A B C D (1)The points M  C(A) (the points closer to A than to the other points of S) have therefore the property: the plane  = f P (A) is in z direction closer to M =  (M), than any other such a plane f P (B), B  S. (2)The points of  equally distant to A and B are the vertical projection of the points f P (A)  f P (B). These two properties approve the following Algorithm4. M C(A) Voronoi Diagram (First solution cont.)

I The first step of the algorithm is the projection  of the input set S onto the paraboloid. If we by A denote the projection of A, then its coordinates are: A = II In the second step we find the planes which are polar images () of these points with respect to P. These planes form a geometrical structure called arrangement of (hyper) planes*. * The polar images f P (A) of points A  S, form many space regions (the cells of the arrangement). The faces of the topmost cell T are projected onto the faces of the Voronoi Diagram of S. f P Voronoi Diagram (First solution cont.) Algorithm4. = Exercise 16

 = f P ( A ) : D A C B D A C B     T

III.1 Calculate the vertices of the arrangement (find the intersections f P (X)  f P (Y)  f P (Z), X,Y,Z  S). III.2 Find out which of these vertices are “visible from above”, i.e find out which of these vertices are not below some polar image of a point from S. These vertices are (“finite”) vertices of T, the others are thrown away. Now the “infinite” vertices: III.3 Add a new plane  which closes T from above. This can be any horizontal plane  : z =t which is above the vertices. Plane  intersects the planes of the arrangement in “infinite” vertices of T. Faces of the polyhedron T’, made out of “finite” and infinite” vertices of T, are projected onto the Voronoi Diagram of S. III In the third step we determine the topmost cell T of the arrangement: Voronoi Diagram (First solution cont.)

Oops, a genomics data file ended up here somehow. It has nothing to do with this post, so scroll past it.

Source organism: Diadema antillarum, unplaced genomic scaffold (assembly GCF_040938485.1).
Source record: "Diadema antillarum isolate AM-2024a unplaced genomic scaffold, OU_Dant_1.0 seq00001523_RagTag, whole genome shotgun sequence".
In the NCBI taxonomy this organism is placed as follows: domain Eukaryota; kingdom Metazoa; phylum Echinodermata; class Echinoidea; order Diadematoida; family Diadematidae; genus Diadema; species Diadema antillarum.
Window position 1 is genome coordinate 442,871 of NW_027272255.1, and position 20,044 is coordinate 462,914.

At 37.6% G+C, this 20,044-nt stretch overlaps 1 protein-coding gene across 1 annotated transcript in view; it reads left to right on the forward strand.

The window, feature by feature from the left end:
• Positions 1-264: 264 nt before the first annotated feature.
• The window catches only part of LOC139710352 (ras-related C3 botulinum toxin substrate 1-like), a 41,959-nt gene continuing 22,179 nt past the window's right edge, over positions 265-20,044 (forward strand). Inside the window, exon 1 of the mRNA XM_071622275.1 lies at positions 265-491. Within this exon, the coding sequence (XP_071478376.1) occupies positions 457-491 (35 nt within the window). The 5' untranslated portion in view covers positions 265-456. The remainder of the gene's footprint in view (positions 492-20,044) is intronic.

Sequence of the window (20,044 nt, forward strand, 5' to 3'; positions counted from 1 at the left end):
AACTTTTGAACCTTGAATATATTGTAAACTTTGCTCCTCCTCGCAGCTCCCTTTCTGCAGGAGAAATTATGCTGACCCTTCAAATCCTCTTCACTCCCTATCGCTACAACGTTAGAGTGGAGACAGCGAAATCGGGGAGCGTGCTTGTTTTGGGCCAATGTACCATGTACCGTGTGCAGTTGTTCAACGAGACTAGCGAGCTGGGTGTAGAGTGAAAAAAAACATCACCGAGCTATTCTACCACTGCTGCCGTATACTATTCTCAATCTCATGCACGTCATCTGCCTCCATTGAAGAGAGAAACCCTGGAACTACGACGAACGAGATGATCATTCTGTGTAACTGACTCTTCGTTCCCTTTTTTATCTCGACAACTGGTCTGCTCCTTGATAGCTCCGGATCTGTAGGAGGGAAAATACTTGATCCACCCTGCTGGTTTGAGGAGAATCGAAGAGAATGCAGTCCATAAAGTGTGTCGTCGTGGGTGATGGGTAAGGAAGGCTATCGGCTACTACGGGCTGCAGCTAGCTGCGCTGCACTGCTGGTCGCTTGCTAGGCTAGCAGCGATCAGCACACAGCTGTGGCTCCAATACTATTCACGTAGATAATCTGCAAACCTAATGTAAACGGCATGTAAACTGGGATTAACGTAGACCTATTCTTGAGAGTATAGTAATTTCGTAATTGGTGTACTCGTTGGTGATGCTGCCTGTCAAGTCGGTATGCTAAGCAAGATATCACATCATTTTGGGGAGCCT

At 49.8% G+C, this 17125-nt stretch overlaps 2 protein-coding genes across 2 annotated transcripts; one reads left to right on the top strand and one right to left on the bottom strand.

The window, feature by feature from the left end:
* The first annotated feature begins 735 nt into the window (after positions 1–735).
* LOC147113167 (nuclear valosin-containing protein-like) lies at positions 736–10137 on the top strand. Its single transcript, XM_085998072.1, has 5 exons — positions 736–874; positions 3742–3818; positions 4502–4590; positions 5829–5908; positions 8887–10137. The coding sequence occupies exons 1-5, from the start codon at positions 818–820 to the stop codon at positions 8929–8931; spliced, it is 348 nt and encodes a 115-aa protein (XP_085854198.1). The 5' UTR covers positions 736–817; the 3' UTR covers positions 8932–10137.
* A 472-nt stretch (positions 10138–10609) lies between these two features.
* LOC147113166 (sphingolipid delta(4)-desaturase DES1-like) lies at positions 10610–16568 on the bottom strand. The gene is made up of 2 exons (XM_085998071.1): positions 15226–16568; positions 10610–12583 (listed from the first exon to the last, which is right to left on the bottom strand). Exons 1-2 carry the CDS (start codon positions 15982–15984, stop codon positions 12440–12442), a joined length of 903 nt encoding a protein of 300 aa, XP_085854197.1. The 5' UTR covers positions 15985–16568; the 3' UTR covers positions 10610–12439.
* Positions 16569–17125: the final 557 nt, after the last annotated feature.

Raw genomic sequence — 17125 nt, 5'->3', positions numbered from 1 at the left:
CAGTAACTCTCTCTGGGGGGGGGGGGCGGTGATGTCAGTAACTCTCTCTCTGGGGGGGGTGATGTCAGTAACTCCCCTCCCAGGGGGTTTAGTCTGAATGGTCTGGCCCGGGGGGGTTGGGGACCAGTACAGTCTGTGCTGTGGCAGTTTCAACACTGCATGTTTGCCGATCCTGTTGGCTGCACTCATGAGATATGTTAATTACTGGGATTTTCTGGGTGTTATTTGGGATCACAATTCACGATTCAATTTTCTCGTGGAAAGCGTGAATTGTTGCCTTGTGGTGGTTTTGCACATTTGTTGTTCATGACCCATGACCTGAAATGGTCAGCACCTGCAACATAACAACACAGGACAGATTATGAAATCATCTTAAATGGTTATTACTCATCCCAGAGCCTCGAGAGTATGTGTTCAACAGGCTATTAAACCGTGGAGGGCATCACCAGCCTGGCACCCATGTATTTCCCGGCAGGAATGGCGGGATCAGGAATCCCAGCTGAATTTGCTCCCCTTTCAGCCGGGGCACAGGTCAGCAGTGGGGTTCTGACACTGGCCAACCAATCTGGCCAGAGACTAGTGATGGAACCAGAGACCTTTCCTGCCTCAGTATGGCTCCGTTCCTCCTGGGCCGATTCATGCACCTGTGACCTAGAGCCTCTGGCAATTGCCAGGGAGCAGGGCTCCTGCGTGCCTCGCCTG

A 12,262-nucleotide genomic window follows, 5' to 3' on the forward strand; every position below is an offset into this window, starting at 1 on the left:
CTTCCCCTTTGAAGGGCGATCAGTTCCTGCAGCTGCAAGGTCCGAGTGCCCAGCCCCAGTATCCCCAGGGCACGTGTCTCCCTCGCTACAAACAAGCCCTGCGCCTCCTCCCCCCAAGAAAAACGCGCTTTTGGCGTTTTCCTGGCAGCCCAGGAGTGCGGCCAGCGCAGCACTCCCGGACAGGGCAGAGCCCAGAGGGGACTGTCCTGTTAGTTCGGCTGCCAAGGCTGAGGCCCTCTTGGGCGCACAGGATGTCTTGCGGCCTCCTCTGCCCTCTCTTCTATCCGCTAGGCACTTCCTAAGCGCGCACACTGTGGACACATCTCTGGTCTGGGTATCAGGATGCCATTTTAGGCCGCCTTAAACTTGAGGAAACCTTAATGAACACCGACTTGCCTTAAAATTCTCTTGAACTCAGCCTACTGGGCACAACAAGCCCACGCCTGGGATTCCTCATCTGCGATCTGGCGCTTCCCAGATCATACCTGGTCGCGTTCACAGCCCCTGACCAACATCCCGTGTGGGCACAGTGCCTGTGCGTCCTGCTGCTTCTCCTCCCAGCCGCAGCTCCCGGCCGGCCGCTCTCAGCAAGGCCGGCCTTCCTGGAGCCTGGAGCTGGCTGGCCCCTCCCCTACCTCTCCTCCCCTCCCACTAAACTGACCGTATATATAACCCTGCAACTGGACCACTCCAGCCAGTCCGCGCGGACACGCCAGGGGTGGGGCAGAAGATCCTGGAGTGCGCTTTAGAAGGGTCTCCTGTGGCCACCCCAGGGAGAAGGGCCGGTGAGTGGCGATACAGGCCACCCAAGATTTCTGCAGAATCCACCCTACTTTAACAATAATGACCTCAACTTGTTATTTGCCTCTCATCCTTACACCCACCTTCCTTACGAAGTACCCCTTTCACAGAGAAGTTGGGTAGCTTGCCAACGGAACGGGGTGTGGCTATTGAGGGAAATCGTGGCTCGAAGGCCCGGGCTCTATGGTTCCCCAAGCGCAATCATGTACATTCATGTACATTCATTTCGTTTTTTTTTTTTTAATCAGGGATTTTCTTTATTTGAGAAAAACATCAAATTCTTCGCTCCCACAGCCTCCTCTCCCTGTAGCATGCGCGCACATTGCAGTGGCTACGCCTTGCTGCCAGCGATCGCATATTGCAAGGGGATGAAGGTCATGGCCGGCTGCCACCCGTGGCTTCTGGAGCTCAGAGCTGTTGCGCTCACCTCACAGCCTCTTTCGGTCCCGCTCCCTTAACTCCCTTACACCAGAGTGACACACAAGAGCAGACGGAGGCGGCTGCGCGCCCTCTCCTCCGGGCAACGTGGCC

A B D C f P (A B D) f P (A B C) 2.4 The second solution of the Voronoi Diagram problem We may solve first the dual problem. The faces of the convex hull Conv (S) = A B C D..., which are “visible from below”, are mapped by polarity onto the faces of the topmost cell T of the arrangement*, and further onto the faces of the Voronoi Diagram of S. f P (C B D)         f P (A C D) *  hides A iff f p (A) hides f p (  ) Voronoi Diagram (Second solution)

Voronoi Diagram (Second solution cont.) Algorithm5. (Implementation = Exercise 17 ) I As in Algorithm4. II Convex hull of S and its faces “visible from below” are computed. Note. All points of S are the vertices of Conv (S) ! III We find the polar images of the facets (2-dim. faces) of Conv (S) and project them vertically onto the plane . “visible from bellow” facets correspond to the vertices of the solution. “visible from bellow” edges correspond to the edges of the solution. an edge of Conv (S), which is on the boundary of visibility, corresponds to a half line*: starting at the image of the visible facet (incident to the edge), and not containing the image of the invisible facet. *The line of this half line, by duality, contains images of both neighboring facets!